The Australian Communications and Media Authority (ACMA) have numerous resources to help schools develop plans which promote responsible and critical use of the the internet and social media tools. They recommend a ‘holistic approach to cybersafety’ wherein they recommend that schools establish a cybersafety group and provide 18 points to consider when guiding the group to take a holistic approach.
Stephen Harris (2010) writes that ‘Today’s students are immersed in a world of technology from birth. It is natural for them to live within the internet, rather than using the internet as is likely the case for their teachers and parents.’
Innovation and change can produce fear of the unknown in some people. There are views that the internet is ‘bad’ because ‘bad’ things van happen on the internet. This contrasts with the view that technology is value-free and that it is how technology is used which determines whether it is a positive or negative influence on students’ lives. Tom Johnson has created a blog ‘Adventures in Pencil Integration’ where he parodies the integration of Web 2.0 tools with that of using pencils in classroom settings. It serves to highlight the fears some may have about the social nature and inherent possibility for danger in Web 2.0 tools.
Given that the internet and social networking tools can provide both support and danger for students, it is important that schools develop policies which promote students’ learning and independence, while at the same time protect them and give them the skills to deal with inappropriate content or communication.
ACMA list available National and State cybersafety policies here. In the section on strategic planning, they list the important factors to consider when developing a plan.
‘Schools preparing an ICT plan need to understand:
- their overall strategic plan, including its vision, objectives and priorities for teaching and learning
- their administrative needs
- the opportunities offered by ICT for supporting and improving teaching, learning and school administration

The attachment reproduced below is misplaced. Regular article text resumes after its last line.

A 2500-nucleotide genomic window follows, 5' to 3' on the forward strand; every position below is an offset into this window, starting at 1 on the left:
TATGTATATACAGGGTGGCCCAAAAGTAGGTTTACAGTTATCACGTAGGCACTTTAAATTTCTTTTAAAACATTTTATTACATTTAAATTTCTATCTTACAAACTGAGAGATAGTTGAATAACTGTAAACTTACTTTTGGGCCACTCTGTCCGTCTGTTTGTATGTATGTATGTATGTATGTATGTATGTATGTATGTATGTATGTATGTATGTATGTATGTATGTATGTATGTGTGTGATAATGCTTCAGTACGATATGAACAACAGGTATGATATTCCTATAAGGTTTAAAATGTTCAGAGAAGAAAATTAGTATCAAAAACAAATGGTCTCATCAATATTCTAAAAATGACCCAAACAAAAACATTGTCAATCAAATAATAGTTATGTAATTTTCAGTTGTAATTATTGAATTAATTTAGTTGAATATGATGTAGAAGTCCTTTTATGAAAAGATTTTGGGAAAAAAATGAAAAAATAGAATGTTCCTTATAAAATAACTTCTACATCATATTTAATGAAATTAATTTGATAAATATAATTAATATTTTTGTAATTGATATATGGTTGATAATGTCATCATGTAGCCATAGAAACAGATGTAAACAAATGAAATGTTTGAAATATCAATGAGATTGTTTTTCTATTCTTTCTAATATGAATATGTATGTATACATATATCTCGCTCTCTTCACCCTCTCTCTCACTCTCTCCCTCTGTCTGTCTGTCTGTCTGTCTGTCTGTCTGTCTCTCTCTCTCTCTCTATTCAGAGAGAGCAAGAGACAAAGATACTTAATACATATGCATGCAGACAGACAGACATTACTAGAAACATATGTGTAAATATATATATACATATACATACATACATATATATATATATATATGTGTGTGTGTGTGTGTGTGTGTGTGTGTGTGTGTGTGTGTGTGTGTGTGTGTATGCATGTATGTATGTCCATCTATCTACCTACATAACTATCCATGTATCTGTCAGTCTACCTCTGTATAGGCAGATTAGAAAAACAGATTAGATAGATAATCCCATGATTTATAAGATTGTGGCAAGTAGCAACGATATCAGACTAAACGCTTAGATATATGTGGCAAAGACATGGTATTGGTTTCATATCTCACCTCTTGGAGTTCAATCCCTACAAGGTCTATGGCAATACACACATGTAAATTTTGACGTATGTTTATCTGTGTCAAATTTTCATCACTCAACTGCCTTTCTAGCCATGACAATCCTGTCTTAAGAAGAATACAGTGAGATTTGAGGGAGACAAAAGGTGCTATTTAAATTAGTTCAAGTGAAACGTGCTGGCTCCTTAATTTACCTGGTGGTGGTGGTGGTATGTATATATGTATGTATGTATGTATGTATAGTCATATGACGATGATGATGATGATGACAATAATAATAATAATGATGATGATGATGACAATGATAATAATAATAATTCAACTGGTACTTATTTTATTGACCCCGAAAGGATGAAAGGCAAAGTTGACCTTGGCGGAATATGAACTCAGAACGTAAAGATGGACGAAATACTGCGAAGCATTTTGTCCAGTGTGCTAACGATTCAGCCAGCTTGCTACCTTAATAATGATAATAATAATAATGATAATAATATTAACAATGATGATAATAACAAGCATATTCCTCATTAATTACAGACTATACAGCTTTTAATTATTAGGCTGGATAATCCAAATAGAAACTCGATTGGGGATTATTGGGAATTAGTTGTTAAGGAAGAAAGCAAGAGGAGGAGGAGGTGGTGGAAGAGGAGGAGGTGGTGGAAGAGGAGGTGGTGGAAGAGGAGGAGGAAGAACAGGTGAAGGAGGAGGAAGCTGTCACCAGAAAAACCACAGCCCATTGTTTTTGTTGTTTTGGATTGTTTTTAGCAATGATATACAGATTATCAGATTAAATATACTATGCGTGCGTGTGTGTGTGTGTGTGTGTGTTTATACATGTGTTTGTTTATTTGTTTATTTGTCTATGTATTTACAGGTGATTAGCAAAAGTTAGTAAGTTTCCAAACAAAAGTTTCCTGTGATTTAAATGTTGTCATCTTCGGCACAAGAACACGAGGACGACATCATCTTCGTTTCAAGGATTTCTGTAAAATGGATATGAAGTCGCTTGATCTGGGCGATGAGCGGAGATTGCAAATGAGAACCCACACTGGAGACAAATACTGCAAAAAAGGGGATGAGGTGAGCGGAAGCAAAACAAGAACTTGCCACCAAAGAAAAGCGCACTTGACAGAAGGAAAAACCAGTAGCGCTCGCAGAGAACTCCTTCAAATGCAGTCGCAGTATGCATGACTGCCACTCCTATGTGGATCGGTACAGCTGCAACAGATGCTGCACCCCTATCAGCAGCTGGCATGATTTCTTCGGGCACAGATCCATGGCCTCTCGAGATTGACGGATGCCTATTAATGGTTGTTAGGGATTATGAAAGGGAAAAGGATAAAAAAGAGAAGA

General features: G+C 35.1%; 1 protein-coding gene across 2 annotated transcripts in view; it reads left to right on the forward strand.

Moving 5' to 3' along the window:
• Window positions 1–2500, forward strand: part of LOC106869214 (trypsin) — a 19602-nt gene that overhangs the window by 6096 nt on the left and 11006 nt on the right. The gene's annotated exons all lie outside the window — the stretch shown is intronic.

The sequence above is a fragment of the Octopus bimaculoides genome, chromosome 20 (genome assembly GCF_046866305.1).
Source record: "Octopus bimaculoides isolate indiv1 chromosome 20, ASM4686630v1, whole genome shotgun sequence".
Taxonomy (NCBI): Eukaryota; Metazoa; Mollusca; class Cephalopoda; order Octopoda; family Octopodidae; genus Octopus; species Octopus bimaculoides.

- the strategic priorities and policies of the school system or sector to which they belong
- their current level of readiness against the appropriate ICT planning framework
- the financial, human and other resources available to them.’
- ‘Abusive texts and emails
- Imitating others online
- Excluding others online
- Tagging others inappropriately
- Posting unkind messages or inappropriate images on social networking sites‘ (2011)
Because the person who is bullying does not need to be in the same physical space and time as the person being bullied, it is contended that this makes bullying easier to accomplish. The threat of cyberbullying should be made explicit in learning and pastoral programs, so that students can relate their experiences and develop skills to deal with it if it occurs to them.
What does social media afford students?
‘Here Comes Everybody’
Clay Shirky’s 2008 book ‘Here Comes Everbody’ has a central argument that social networking tools make group action possible in ways that were not previously available. By utilising the ‘anywhere, anytime’ nature of social networking tools, individuals can communicate and form groups in much faster time and over greater geographical distances than was previously possible. This means also that groups can form and act in response to an event or initiate action very quickly. Clay Shirky elaborates on these ideas in this presentation:
Given the ubiquitous nature of internet-connected devices, and students access to them, emphasis should be placed on helping students develop their responsible and critical use of the internet and social networking tools. Schools may implement web filters, but any students with a 3G enabled device can bypass those filters.
Cybersafety programs should be an integral part of learning programs in schools from Kindergarten onwards. Learning and pastoral programs should have an emphasis on developing students who are aware of the benefits and dangers of the online world, and can make responsible decisions when encountering inappropriate content or communications.
Australian Communication and Media Authority. (2011). ACMA. Retrieved August 18, 2011, from http://www.cybersmart.gov.au/
Harris, S. (2010). The Place of Virtual, Pedagogic and Physical Space in the 21st Century Classroom. Sydney Centre for Innovation in Learning.
Johnson, T. (2011). Retrieved August 19, 2011, from Tom Johnson’s Adventures in Pencil Integration: http://pencilintegration.blogspot.com/